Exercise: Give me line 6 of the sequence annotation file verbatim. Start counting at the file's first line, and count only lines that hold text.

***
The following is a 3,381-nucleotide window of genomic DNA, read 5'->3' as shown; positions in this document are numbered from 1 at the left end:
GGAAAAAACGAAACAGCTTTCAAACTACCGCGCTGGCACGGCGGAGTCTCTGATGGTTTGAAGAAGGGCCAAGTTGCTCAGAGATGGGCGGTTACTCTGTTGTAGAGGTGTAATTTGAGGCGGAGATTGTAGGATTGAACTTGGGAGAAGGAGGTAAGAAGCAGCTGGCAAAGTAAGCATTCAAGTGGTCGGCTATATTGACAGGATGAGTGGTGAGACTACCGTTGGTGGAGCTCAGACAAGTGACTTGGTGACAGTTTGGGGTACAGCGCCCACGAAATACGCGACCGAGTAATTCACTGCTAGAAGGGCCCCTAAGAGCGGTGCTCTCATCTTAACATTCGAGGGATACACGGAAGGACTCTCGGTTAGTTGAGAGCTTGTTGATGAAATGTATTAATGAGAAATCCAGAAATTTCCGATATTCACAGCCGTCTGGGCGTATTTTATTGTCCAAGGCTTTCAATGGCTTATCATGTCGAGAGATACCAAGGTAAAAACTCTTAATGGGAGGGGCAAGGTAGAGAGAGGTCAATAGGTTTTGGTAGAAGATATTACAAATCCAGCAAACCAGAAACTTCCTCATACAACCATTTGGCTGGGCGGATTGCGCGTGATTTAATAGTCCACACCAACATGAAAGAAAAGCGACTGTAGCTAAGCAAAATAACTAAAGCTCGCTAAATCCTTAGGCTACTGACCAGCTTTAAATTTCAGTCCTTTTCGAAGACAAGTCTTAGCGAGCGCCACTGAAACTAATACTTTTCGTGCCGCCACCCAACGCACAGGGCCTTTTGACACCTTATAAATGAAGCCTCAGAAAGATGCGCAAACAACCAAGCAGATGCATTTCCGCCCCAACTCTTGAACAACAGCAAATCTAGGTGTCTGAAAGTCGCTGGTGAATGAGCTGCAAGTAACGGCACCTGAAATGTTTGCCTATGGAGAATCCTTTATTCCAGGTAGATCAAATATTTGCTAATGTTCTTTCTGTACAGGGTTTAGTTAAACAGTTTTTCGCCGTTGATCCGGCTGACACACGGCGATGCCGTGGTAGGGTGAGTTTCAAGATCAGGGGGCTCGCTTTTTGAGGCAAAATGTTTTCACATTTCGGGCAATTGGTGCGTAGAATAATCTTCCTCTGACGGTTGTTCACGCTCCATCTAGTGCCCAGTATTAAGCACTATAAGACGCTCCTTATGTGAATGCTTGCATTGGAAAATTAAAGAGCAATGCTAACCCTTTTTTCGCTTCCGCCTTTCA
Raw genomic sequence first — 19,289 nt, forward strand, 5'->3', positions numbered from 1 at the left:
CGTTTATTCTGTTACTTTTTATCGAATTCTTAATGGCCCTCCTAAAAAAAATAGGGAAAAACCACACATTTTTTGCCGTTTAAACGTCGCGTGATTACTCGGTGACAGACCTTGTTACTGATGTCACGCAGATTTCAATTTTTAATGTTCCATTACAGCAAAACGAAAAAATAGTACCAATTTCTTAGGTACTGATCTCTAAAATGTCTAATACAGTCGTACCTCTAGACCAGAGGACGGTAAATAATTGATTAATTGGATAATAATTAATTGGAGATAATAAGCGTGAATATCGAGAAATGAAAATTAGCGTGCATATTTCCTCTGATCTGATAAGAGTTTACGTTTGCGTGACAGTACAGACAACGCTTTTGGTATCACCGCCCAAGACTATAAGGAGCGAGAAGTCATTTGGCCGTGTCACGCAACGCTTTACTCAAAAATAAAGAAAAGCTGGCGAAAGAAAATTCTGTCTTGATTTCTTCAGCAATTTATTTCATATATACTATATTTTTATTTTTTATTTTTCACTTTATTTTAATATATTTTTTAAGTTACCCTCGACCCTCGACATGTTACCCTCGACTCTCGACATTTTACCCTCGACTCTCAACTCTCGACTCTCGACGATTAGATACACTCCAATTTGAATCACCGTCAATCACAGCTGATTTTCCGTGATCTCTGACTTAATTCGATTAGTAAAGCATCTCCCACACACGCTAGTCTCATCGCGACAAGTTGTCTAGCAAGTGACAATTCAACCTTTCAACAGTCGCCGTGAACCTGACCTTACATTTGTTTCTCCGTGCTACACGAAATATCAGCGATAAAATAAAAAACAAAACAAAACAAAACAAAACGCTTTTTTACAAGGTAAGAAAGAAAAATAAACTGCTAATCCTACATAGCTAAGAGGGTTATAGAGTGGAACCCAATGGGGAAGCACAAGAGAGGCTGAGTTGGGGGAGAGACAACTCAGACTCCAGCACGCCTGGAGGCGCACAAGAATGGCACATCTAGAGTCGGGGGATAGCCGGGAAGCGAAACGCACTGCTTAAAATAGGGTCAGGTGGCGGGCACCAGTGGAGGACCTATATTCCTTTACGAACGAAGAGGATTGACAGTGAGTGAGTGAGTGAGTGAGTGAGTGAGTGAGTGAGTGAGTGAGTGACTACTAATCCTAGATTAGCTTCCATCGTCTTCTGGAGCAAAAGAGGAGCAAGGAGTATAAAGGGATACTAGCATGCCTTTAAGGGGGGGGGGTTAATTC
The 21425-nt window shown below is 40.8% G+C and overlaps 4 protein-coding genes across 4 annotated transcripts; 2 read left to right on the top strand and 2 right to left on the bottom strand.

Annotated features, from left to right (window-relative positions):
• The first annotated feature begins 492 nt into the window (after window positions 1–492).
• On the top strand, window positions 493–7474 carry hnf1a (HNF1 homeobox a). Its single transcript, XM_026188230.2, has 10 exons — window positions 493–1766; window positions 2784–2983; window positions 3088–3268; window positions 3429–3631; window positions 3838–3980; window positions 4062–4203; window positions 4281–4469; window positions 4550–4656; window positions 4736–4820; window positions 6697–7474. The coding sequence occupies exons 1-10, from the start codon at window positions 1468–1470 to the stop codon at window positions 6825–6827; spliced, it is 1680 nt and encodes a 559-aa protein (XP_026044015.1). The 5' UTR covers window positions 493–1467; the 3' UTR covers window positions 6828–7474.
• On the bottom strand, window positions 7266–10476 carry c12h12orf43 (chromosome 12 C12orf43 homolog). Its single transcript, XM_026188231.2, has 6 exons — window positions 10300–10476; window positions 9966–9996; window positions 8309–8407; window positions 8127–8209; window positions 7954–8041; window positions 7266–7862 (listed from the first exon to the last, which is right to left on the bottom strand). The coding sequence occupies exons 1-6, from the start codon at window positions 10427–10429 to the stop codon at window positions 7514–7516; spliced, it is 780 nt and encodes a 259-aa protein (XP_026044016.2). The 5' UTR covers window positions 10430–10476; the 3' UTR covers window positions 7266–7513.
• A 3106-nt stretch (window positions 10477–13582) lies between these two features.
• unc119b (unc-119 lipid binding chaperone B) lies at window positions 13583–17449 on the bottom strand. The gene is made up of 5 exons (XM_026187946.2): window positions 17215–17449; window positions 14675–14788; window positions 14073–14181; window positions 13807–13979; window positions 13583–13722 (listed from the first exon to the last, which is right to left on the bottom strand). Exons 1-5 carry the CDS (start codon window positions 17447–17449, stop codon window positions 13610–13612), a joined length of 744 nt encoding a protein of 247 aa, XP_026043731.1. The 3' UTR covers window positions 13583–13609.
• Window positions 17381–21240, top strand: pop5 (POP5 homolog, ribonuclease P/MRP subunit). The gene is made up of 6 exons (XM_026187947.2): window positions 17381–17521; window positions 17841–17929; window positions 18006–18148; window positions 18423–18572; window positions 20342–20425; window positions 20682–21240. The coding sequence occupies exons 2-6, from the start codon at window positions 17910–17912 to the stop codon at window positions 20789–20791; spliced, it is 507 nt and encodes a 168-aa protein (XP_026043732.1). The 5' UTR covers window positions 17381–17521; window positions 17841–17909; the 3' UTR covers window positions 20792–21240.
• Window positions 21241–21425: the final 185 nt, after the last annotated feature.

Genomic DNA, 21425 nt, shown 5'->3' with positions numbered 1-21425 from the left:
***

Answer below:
Annotated features, from left to right (window-relative positions):